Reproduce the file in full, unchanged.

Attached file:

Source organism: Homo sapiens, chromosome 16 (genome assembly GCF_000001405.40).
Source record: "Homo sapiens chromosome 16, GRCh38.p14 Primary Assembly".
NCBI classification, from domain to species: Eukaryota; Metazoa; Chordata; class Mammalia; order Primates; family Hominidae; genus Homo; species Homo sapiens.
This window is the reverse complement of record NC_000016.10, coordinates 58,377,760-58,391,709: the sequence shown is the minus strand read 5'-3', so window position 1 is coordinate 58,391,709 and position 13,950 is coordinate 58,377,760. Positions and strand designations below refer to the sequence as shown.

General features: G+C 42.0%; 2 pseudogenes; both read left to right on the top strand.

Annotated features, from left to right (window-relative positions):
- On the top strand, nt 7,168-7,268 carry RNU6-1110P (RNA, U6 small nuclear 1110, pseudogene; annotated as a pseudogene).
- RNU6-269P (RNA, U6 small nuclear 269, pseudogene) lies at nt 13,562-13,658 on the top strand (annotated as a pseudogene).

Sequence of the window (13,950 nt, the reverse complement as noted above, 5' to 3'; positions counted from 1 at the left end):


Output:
Source organism: Homo sapiens, chromosome 16 (genome assembly GCF_000001405.40).
Source record: "Homo sapiens chromosome 16, GRCh38.p14 Primary Assembly".
NCBI classification, from domain to species: Eukaryota; Metazoa; Chordata; class Mammalia; order Primates; family Hominidae; genus Homo; species Homo sapiens.
This window is the reverse complement of record NC_000016.10, coordinates 58,377,760-58,391,709: the sequence shown is the minus strand read 5'-3', so window position 1 is coordinate 58,391,709 and position 13,950 is coordinate 58,377,760. Positions and strand designations below refer to the sequence as shown.

General features: G+C 42.0%; 2 pseudogenes; both read left to right on the top strand.

Annotated features, from left to right (window-relative positions):
- On the top strand, nt 7,168-7,268 carry RNU6-1110P (RNA, U6 small nuclear 1110, pseudogene; annotated as a pseudogene).
- RNU6-269P (RNA, U6 small nuclear 269, pseudogene) lies at nt 13,562-13,658 on the top strand (annotated as a pseudogene).

Sequence of the window (13,950 nt, the reverse complement as noted above, 5' to 3'; positions counted from 1 at the left end):